February 19, 2016 feature
Scientists record first video of the 100-nm space under an impacting Leidenfrost droplet
Now researchers have filmed the first videos of the tiny (less than 100 nm) levitation space between the hot surface and the impacting liquid droplet, in this case not of water but ethanol and fluorinated heptane. The videos allow the researchers to directly observe, for the first time, how the shape of the droplet base changes as the surface temperature approaches the dynamic Leidenfrost temperature. This temperature varies depending on the type of liquid and increases with the impact velocity of the droplet.
The researchers, Minori Shirota, et al., from the Physics of Fluids group at University of Twente, have published a paper on their investigation of the dynamic Leidenfrost effect in a recent issue of Physical Review Letters.
To film the levitation space, the researchers used a technique called total internal reflection (TIR) imaging. By reflecting a laser beam off mirrors and into a prism at a particular angle, the researchers could transmit the resulting laser light through the droplets. This procedure creates grayscale images of dark wet droplets that visibly stand out against the lighter dry area, allowing the researchers to see where the droplet comes in contact with the surface, if at all.
One of the most useful pieces of information obtained from the imaging is that the shape of the droplet base is not flat, as sometimes assumed, but ring-shaped. The scientists describe it as a "dimple and neck structure" in contrast to the previous "pancake model" that describes a flat bottom. The pancake model cannot accurately describe observations, and its incorrect assumption of a flat droplet bottom may explain why.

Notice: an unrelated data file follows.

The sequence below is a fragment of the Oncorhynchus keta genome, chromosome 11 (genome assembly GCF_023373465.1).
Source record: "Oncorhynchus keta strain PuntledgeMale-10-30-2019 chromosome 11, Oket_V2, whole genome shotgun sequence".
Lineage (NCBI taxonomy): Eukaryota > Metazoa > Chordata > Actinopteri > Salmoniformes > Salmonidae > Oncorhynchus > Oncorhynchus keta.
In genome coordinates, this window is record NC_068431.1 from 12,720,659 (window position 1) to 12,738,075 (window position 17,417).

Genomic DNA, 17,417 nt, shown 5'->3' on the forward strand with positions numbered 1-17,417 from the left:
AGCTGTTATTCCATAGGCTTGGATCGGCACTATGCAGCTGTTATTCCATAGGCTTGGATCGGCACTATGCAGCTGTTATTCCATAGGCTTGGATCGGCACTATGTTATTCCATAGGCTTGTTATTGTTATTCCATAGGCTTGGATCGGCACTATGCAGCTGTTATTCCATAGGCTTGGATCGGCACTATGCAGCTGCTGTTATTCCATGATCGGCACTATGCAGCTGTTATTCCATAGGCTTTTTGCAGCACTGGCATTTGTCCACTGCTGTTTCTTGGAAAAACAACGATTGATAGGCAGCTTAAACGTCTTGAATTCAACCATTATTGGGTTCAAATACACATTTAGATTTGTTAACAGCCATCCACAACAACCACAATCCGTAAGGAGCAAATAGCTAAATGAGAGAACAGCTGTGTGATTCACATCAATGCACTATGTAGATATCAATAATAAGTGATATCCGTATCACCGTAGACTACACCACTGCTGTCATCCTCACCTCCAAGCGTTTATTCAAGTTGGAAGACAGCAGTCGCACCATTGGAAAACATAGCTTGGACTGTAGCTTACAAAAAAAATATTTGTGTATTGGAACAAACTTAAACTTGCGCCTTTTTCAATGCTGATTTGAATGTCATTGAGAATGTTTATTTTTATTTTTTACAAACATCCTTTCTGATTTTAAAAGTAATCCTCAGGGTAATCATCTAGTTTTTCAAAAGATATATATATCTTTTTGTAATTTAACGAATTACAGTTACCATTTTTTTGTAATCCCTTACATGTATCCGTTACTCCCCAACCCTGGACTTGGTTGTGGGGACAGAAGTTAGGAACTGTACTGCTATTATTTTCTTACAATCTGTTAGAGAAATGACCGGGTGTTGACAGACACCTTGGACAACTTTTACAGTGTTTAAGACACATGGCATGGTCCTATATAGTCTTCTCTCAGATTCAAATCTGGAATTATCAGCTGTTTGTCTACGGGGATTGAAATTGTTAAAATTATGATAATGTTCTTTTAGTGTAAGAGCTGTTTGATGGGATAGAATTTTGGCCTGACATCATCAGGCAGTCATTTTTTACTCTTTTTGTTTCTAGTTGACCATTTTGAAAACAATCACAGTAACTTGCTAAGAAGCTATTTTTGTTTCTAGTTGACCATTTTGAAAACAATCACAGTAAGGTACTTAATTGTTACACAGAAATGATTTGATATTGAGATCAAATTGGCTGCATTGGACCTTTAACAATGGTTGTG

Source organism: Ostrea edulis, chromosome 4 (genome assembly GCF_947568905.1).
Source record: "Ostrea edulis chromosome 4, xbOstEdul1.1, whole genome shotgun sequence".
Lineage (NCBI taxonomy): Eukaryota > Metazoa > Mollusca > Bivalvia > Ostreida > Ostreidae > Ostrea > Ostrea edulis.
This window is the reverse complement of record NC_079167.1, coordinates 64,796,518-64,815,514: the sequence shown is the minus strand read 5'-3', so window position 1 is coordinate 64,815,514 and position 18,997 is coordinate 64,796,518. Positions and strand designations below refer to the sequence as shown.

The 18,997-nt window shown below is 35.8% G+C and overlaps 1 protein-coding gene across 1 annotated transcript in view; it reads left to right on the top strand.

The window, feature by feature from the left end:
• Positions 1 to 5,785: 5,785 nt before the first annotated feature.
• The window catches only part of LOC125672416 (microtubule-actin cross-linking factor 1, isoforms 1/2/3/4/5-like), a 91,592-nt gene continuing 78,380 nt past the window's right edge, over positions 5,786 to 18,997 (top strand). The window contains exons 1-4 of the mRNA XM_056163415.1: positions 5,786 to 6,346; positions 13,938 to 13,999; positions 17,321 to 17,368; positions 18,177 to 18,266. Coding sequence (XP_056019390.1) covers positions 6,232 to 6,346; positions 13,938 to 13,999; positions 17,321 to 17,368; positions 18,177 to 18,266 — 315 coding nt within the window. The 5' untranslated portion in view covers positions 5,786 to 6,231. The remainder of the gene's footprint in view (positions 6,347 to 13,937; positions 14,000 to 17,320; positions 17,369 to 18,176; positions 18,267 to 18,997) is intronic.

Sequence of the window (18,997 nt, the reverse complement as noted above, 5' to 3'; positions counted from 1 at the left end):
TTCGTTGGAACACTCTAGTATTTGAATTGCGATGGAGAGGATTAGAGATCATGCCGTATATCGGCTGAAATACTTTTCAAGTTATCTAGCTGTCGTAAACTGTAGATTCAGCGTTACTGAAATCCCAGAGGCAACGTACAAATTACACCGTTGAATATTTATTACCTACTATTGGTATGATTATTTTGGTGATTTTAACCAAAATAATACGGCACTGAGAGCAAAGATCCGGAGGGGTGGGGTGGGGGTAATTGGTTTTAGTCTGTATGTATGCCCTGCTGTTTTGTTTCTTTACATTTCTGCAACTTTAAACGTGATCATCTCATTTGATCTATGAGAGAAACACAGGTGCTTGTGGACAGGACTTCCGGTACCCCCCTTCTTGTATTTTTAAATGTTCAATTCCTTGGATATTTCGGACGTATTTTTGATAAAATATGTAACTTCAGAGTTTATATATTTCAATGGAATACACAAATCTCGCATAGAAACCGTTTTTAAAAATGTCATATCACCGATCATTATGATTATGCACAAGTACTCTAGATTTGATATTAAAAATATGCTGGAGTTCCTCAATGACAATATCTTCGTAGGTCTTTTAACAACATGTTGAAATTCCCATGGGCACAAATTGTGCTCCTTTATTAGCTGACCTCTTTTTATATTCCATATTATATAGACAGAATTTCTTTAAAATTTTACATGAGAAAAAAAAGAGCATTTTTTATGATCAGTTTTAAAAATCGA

"Drop impact on a superheated surface is of key importance in various applications," coauthor Chao Sun, Physics Professor at the University of Twente, told Phys.org. "A quantitative physical understanding of the phenomenon is, however, lacking. In this work, we show that the whole impact dynamics is determined by the dimple and neck formation beneath the droplet at the very beginning of the impacting process."
From the TIR images, the researchers could quantitatively define three different boiling regimes (contact, transition, and Leidenfrost) as the temperature increases at the various impact conditions. Previous research has loosely classified these three regimes based on somewhat superficial factors such as the number of tiny droplets ejected by the main droplet.
Here, however, the TIR imaging allows the researchers to calculate values such as the incident angle and the spreading radius of the droplet in order to generate a clearer picture and a more precise definition of the regime boundaries and associated transition temperatures. The improved understanding of the Leidenfrost effect could have a variety of industrial applications.
"Heat transfer from solid surfaces to impacting liquid droplets plays an important role in many industrial technologies such as power electronics cooling, spray cooling, engine performance, and pollutant emissions," said coauthor Detlef Lohse, Physics Professor at the University of Twente.
In the future, the researchers plan to use their observations of the dimple and neck structure to develop more accurate models of the dynamic Leidenfrost temperatures for various types of liquids.
"We aim to quantitatively and theoretically understand the dynamic Leidenfrost temperature, and plan to investigate the effects of the surrounding pressure on this fascinating phenomenon," said Sun and Lohse.
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